Lactose Content of Alternative Cheeses

I really love Buffalo Mozzarella, particularly the one made locally in Maleny. Well I had a pizza with Buffalo Mozzarella for dinner about 3 weeks ago and I was sick for 3 days. I am lactose intolerant but I normally still can eat hard cheeses without any bother. So it turns out that I am having a problem with fats. My Gall Bladder was not happy.

After a few days I was feeling well again so I made a recipe from a great vegetarian cookbook (Plenty by Yotam Ottolenghi) that my sister in the UK sent me for Christmas. I made Broccilini with Rice Noodles (with Coconut Milk – Fat Reduced). I stupidly thought this would be fine…… ha ha ha. 12 hours later I felt the effect. Which wasn’t too horrible really, in comparison…

That’s when I sent off an email to Coeliac Australia and asked about what different animals milk and cheeses contains lactose and how that then reduced during the process of making the cheese.  Annabelle Mackenzie, BSc Hons Biochemistry, BSc (Med) Hons Nutrition & Dietetics, M Nutrition, Accredited Practising Dietitian and TECHNICAL & ENDORSEMENT OFFICER  for Coeliac Australia was very happy to answer my questions.

So this is the response I received from Annabelle…

The lactose content of various milk sources are very similar, in that they range between 4-5%.  When making cheese 98% of this lactose is lost when pouring off the whey, leaving the remaining 2% in the curd, which  used to make cheese.  Depending on the aging and type of fermenting agent used, the content of lactose will differ.  The general rule is that the harder and more aged a cheese is, the less lactose will be present, as it has been broken down by the fermenting agent.  Below is a brief outline of the lactose content of various products, where you will see that cheese in general is very low in lactose, with exception of buffalo milk mozzarella, only because a the cheese still contains a lot of the whey and is soaked in the whey while stored to maintain its soft consistency.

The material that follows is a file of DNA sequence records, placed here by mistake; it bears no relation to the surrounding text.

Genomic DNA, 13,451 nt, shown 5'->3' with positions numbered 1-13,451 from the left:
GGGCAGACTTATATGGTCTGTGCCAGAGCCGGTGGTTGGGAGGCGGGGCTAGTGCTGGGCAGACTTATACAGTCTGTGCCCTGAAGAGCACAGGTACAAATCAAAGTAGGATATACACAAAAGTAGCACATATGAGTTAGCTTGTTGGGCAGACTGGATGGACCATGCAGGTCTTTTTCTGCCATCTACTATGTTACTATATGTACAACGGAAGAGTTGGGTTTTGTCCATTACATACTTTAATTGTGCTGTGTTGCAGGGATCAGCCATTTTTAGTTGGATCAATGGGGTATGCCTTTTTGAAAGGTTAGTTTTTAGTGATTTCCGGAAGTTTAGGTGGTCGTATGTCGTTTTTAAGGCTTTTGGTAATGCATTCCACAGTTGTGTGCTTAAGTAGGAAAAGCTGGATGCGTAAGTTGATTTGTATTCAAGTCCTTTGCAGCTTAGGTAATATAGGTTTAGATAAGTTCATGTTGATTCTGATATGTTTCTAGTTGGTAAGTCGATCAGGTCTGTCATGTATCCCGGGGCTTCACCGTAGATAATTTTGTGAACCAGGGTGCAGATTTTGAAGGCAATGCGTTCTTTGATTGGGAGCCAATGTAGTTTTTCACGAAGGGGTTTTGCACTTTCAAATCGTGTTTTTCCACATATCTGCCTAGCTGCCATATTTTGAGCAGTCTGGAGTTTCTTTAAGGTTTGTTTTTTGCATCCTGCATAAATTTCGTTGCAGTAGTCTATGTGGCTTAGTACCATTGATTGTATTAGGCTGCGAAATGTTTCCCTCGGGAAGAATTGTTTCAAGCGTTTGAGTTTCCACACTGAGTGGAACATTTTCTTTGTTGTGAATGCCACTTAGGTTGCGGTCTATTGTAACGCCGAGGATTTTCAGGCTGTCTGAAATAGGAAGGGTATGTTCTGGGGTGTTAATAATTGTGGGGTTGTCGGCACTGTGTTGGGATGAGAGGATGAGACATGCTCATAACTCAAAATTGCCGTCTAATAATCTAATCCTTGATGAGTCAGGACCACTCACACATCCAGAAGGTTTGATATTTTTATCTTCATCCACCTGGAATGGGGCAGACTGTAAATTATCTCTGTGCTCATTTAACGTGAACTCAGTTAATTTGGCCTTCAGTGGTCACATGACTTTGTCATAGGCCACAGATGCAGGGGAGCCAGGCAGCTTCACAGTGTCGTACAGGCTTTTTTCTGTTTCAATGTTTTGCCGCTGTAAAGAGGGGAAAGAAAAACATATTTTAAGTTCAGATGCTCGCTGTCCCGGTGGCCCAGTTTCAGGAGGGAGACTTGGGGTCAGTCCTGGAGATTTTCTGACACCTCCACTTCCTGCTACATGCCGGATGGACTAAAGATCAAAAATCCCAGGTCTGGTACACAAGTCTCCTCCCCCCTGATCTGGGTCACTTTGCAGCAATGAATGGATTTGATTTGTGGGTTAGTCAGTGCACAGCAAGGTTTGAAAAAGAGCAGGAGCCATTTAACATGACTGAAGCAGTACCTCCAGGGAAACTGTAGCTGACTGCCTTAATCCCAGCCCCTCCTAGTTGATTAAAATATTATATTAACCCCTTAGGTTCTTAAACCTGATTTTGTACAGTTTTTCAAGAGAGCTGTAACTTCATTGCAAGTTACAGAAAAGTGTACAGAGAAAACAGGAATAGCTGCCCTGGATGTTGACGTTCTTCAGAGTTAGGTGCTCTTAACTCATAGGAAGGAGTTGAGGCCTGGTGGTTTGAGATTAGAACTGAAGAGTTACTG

Product g lactose/100g
Regular cows milk

4.8g/100g

Reduced fat cows milk

5.2g/100g

Goats Milk

4g/100g

Buffalo Milk

4.8g/100g

Yoghurt

4.5g/100g

Low Fat Yoghurt

6g/100g

Ricotta

2g/100g

Cheddar Cheese

0.06g/100g

Cottage Cheese

0.33g/100g

Brie

0.16g/100g

Goats milk cheese

0.7g/100g

Buffalo milk mozzarella

1.1g/100g

Parmesan

0.01/100g

 

Essentially with lactose intolerance one can still tolerate a small amount of lactose per day, without experiencing the symptoms.    Research shows that the threshold of minimum tolerance is 50g of lactose per day, however each individual is different and can deviate slightly from this finding.  Considering how low the levels of lactose are in cheeses, a small amount 30-60g per day should be tolerated.  Goats milk and buffalo milk cheeses do offer various health benefits in being lower in cholesterol and saturated fats, however they are not necessarily lower in lactose that their cow’s milk equivalents.  That being stated, they are still very low in lactose and should be tolerated when consumed in small amounts.

I asked if I could put this information up on my website and Coeliac Australia said yes. Thanks.

I think this information is great and I hope it helps out a few other people with lactose intolerance.

So I removed all fats, yep ALL FATS!  So for the last 3 weeks have been trying to make some interesting recipes that normally have fats in them.

For a test I re-made the Broccilini with Rice Noodles but made it using coconut water instead instead of milk. The flavours were all still yummy and it still tasted great with all those fresh Thai ingredients in it. I did miss that extra creamy texture that the milk or cream gives it and it was a lot more watery. I will post the recipe up because if you are ever in my boat  it’s really good to have some alternatives up your sleeve.

 

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